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A "smart meter" maybe not so smart!

Discussion in 'Energy, Environment, and Policy' started by jcstp, Feb 18, 2012.

  1. jcstp

    jcstp Active Member

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    #1 jcstp, Feb 18, 2012
    Last edited by a moderator: Mar 13, 2016


    Smart Meter Hacking in a few minutes - Funny but scary video:
     
  2. Robert.Boston

    Robert.Boston Model S VIN P01536

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    @ [email protected]: let's be careful not to confuse Dumb Tariffs and Smart Meters!

    Smart meters ought to be the only thing deployed by utilities anymore, and old meters should be taken out of service in a timely way. Even if the tariff does not change, so you're buying power at a flat rate 24x7, smart meters pay for themselves by eliminating the need for manual meter reading, and by quickly identifying and localizing outages.

    Developing a sensible time-of-use or real-time retail tariff is harder. A former colleague of mine, Ahmad Faruqui is doing very good research and consumer behavior studies to help inform tariff development. It sounds like your utility, [email protected], hasn't been reading his papers!
     
  3. jcstp

    jcstp Active Member

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    This video is not as much about knowing when to use your devices, but more to wat it divulges about your private life!

    With smart meters the utilities can know what programms or video's you watch on your tv!

    So it is not the klumsy video it looks like!

    Bit like "big brother is watching you" without you knowing!

    And it shows that hacking a "smart meter" is possible!
    So if utilities want to find out if you charge your car, it can easily do that without you knowing it!
     
  4. Robert.Boston

    Robert.Boston Model S VIN P01536

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    Personally, I have given up the illusion that anything I do involving the Internet, phones, or just about anything else is private. Just lead a blameless life, and what have you to fear? (Yeah, like I do that....)
     
  5. bonnie

    bonnie Oil is for sissies.

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    #6 bonnie, Feb 18, 2012
    Last edited: Feb 18, 2012
    My cable company can also tell them what I watch on tv.
    My car and phone report GPS location.
    My credit cards tell about my habits.
    My grocery swipe card tells what foods I like to buy.
    My magazine subscriptions are, well, telling. :)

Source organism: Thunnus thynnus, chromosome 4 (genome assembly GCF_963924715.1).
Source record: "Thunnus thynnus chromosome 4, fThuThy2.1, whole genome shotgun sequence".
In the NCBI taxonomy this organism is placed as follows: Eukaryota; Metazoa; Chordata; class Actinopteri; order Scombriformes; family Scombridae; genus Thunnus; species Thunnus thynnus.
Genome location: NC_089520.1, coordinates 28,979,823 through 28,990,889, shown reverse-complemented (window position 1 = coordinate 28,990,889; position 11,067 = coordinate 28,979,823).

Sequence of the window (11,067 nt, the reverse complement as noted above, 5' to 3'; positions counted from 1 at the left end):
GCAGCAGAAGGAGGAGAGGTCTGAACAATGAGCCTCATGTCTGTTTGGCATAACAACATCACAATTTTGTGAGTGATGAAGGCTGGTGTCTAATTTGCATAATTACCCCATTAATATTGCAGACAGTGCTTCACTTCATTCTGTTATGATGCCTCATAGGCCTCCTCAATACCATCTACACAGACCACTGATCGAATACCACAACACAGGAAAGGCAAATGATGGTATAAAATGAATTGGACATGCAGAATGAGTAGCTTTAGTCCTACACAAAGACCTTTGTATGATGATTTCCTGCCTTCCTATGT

My internet activity is easy to track.
    I always assume my emails are public since my hard drive is routinely under legal lien and some are read to me during dipositions.

    I live my life the way I want, without apology. Big brother has been able to watch for a long long time. (I like to think Big Brother is amused by me.) And if I want to go off-grid, I know how to do it.
     
  6. doug

    doug Administrator / Head Moderator

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  7. VolkerP

    VolkerP EU Model S P-37

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    I still don't get what smart meters are good for. They cannot serve as a hub to control home power usage, they can only meter usage and report pricing / tariff information. The smart grid needs to enable power consuming devices to communicate with the utility and to serve the user's needs with minimal impact on convenience, e.g. smart charging an EV so it is ready in the morning at 7am. The device needs a user interface and/or a communication interface.
     
  8. Robert.Boston

    Robert.Boston Model S VIN P01536

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    Smart meters, at their simplest, allow the utility to read your meter without sending someone to your location. This is a huge cost savings (and reduces air pollution from all those meter-reading trucks).

    The meter also tracks usage by short intervals. This allows for real-time pricing or time-of-use pricing. Having a variable tariff provides financial incentives for customers to modify their usage to reduce costs, not merely by reducing usage but also by shifting usage to lower-tariffed times.